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Social Engineering for Fun and Profit. And Other Stuff

We the people are easily manipulated. Perhaps not you or me specifically—some of us are suspicious of any such attempts—but the population at large. Thanks to Google’s AdWords and YouTube videos, it’s easier than ever to sway people’s opinions with social engineering. That may or may not be a bad thing, but it’s certainly worth pondering.

In 2016, the Google-incubated Redirect Method used ads to deradicalize would-be Islamic State extremists, redirecting 320,000 people to videos debunking ISIS’s recruitment narratives. But the Redirect Method wasn’t a one-off—the groups behind it distilled it into a 44-step blueprint.

In an opinion piece at the New York Times, Patrick Berlinquette, founder of the search engine marketing consulting firm Berlin SEM, explains how he used the Redirect Method’s blueprint to change the minds of suicidal people. His ads for the National Suicide Prevention Lifeline generated a 28% conversion rate, 7 times the average rate of 4%, in just a week. A second experiment to redirect prospective school shooters to a crisis hotline failed, but the point remains—it’s easy for anyone to use Google’s precise targeting tools and redirect ads to promote their own agenda. In some regards, this conclusion is obvious—it’s what marketers do every day. But it raises questions about the ethics involved, how to protect yourself and others from such manipulation, and what Google’s role in all this should be. What do you think?

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Comments About Social Engineering for Fun and Profit. And Other Stuff

Notable Replies

  1. This, to me, is what is scary about the power of Alphabet (Google and YouTube), FaceBook and the others. The author’s example of suicide prevention is noble but it could be used for less savory ends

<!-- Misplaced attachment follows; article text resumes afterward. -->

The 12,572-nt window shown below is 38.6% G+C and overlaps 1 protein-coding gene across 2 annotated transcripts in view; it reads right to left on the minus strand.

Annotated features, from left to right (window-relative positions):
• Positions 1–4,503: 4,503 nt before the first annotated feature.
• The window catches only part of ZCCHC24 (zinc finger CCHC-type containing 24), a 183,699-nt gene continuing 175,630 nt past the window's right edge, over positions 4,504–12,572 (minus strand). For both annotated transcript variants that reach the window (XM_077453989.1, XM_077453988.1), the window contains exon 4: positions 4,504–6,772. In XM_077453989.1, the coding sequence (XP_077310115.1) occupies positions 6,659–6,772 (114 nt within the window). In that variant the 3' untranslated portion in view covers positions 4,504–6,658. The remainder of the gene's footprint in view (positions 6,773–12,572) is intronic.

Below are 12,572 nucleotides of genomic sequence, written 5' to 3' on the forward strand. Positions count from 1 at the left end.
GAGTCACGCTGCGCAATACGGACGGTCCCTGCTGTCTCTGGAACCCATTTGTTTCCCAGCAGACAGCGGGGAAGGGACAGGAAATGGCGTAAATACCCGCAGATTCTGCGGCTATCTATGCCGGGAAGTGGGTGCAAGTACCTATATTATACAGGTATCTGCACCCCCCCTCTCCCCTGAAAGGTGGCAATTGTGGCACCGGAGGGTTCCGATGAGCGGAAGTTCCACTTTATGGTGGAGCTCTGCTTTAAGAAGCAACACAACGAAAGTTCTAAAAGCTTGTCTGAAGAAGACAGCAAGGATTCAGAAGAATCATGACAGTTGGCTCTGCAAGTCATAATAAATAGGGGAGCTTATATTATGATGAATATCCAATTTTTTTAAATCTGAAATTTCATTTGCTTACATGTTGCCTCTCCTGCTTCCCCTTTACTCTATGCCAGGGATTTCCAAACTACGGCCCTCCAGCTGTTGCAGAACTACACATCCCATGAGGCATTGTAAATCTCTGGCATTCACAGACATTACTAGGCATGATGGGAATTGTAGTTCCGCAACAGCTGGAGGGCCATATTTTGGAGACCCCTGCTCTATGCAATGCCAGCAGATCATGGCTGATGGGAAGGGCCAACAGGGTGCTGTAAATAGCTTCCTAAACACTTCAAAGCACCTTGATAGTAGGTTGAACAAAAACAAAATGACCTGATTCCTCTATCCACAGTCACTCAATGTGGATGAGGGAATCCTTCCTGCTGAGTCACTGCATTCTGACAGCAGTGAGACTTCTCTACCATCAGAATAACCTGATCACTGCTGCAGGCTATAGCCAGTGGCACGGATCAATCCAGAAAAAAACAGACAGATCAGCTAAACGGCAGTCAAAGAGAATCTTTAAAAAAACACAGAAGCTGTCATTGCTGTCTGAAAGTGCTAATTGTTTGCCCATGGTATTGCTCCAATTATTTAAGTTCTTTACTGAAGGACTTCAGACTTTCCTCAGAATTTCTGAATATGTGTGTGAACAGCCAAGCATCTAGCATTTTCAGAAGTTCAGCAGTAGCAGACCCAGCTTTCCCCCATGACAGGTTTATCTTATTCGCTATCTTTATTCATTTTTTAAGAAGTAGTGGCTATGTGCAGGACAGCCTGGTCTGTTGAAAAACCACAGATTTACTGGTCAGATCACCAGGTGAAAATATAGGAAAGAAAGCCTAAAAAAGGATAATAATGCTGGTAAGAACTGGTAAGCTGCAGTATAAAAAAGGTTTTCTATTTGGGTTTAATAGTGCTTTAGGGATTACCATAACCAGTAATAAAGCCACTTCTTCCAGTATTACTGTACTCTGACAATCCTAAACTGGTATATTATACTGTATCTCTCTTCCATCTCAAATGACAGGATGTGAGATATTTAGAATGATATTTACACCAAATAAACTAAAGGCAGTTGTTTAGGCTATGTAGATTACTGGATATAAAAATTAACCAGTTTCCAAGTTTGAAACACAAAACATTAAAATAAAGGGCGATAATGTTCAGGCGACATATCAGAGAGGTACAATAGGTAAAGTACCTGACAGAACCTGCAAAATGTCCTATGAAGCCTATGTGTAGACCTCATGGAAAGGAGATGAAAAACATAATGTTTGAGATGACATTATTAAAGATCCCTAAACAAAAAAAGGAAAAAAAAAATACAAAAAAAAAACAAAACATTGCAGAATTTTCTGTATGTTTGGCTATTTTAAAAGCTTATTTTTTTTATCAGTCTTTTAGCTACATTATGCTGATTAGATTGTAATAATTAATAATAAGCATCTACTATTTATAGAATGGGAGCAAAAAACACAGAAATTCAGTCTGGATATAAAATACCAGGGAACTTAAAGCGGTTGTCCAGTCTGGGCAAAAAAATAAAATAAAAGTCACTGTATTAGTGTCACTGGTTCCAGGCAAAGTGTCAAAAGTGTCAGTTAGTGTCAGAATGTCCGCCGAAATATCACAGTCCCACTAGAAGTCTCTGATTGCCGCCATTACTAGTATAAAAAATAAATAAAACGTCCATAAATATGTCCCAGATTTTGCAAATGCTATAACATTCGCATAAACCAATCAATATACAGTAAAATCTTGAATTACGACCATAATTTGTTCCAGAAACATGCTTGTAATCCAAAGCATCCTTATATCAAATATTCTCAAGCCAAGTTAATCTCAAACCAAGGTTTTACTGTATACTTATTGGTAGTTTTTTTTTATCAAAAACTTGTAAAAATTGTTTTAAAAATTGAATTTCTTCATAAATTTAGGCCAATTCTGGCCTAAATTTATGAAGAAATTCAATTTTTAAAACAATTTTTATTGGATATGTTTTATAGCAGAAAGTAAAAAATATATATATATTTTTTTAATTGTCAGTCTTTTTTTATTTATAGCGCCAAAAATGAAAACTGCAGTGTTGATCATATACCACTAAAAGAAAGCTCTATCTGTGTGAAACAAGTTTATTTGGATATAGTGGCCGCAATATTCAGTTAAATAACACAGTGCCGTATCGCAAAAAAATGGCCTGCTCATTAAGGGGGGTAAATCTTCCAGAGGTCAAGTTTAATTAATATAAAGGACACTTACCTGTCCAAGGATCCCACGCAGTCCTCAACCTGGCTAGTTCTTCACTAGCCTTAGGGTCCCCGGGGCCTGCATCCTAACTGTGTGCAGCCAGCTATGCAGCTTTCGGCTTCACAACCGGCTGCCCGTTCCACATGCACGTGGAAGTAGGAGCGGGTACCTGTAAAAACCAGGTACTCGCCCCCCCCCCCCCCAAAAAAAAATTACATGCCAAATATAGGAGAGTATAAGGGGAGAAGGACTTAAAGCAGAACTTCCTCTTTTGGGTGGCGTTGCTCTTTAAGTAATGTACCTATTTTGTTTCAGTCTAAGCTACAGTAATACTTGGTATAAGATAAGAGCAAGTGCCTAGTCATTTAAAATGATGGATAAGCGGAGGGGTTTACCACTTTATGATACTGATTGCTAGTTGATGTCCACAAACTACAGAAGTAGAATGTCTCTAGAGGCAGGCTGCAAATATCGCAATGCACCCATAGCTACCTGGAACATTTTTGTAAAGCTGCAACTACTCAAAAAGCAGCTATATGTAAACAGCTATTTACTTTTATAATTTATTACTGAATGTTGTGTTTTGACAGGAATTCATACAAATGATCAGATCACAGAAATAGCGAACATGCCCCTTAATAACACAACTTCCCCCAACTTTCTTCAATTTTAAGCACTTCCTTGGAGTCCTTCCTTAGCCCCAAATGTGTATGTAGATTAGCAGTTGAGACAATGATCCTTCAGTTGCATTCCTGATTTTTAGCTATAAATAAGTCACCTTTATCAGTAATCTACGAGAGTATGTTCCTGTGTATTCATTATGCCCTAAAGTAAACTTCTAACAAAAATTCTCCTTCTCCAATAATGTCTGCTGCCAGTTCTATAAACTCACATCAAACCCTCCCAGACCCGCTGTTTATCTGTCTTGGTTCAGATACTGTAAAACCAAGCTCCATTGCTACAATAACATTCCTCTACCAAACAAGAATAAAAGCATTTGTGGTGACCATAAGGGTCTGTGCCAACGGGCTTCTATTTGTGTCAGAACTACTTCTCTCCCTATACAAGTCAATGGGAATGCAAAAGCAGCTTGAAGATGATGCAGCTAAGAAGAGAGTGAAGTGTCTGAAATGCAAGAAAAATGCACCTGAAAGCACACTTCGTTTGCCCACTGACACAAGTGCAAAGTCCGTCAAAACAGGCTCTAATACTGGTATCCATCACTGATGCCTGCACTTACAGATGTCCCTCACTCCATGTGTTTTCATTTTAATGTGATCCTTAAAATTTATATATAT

Unfortunately I don’t think there is a way to manage / control this

  2. That’s exactly my feeling—the genie is out of the bottle, and there’s nothing we can do to put it back in. And it’s not just Alphabet, but Facebook and Twitter too, and probably their equivalents in other parts of the world where they aren’t the dominant advertising platforms.

    All we can do is not be sheep.

  3. Maybe you could start a techcentric or Mac centric Mastodon instance.

  4. Serious question: how would that help?

  5. I think these tools should also be used to counter the spread of false information and correct or remove erroneous posts. Misinformation about the two largest mass murders so far this month have been spreading across social media unchecked:

  6. That’s an interesting thought—perhaps the fact-checking organizations should supplement their full-text articles with such banners aimed at people searching for the misinformation.

  7. You can bet the Russians, and maybe others, will be using these tools to influence the elections in 2020.

  8. Just as a hedge in case you don’t agree with behaviour of dominant organisations that run social networks.

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